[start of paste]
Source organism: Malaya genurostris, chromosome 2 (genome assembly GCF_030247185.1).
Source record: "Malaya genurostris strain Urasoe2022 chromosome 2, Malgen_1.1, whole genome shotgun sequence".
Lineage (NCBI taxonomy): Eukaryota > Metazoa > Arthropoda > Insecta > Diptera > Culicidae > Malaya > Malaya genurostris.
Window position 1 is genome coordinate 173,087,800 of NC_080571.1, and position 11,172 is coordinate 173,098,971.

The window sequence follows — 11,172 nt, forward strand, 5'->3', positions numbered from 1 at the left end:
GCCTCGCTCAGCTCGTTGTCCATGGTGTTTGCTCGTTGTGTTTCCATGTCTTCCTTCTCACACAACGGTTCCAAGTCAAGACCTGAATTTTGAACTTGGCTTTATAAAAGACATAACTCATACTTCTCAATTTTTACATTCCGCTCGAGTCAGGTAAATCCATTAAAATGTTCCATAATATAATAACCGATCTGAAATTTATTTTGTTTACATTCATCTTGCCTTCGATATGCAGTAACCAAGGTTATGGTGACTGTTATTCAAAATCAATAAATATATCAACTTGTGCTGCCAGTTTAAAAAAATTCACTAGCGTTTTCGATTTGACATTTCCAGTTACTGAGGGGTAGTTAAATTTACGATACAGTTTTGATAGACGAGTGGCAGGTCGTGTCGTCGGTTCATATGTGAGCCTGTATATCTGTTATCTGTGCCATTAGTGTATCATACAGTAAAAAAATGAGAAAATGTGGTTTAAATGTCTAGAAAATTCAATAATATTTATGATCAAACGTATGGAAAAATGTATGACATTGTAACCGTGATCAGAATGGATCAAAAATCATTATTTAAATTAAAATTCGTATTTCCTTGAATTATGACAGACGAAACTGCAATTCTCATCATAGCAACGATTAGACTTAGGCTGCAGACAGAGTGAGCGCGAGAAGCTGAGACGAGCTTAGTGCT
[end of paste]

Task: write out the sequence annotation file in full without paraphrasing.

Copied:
Source organism: Malaya genurostris, chromosome 2 (genome assembly GCF_030247185.1).
Source record: "Malaya genurostris strain Urasoe2022 chromosome 2, Malgen_1.1, whole genome shotgun sequence".
Lineage (NCBI taxonomy): Eukaryota > Metazoa > Arthropoda > Insecta > Diptera > Culicidae > Malaya > Malaya genurostris.
Window position 1 is genome coordinate 173,087,800 of NC_080571.1, and position 11,172 is coordinate 173,098,971.

The window sequence follows — 11,172 nt, forward strand, 5'->3', positions numbered from 1 at the left end:
GCCTCGCTCAGCTCGTTGTCCATGGTGTTTGCTCGTTGTGTTTCCATGTCTTCCTTCTCACACAACGGTTCCAAGTCAAGACCTGAATTTTGAACTTGGCTTTATAAAAGACATAACTCATACTTCTCAATTTTTACATTCCGCTCGAGTCAGGTAAATCCATTAAAATGTTCCATAATATAATAACCGATCTGAAATTTATTTTGTTTACATTCATCTTGCCTTCGATATGCAGTAACCAAGGTTATGGTGACTGTTATTCAAAATCAATAAATATATCAACTTGTGCTGCCAGTTTAAAAAAATTCACTAGCGTTTTCGATTTGACATTTCCAGTTACTGAGGGGTAGTTAAATTTACGATACAGTTTTGATAGACGAGTGGCAGGTCGTGTCGTCGGTTCATATGTGAGCCTGTATATCTGTTATCTGTGCCATTAGTGTATCATACAGTAAAAAAATGAGAAAATGTGGTTTAAATGTCTAGAAAATTCAATAATATTTATGATCAAACGTATGGAAAAATGTATGACATTGTAACCGTGATCAGAATGGATCAAAAATCATTATTTAAATTAAAATTCGTATTTCCTTGAATTATGACAGACGAAACTGCAATTCTCATCATAGCAACGATTAGACTTAGGCTGCAGACAGAGTGAGCGCGAGAAGCTGAGACGAGCTTAGTGCT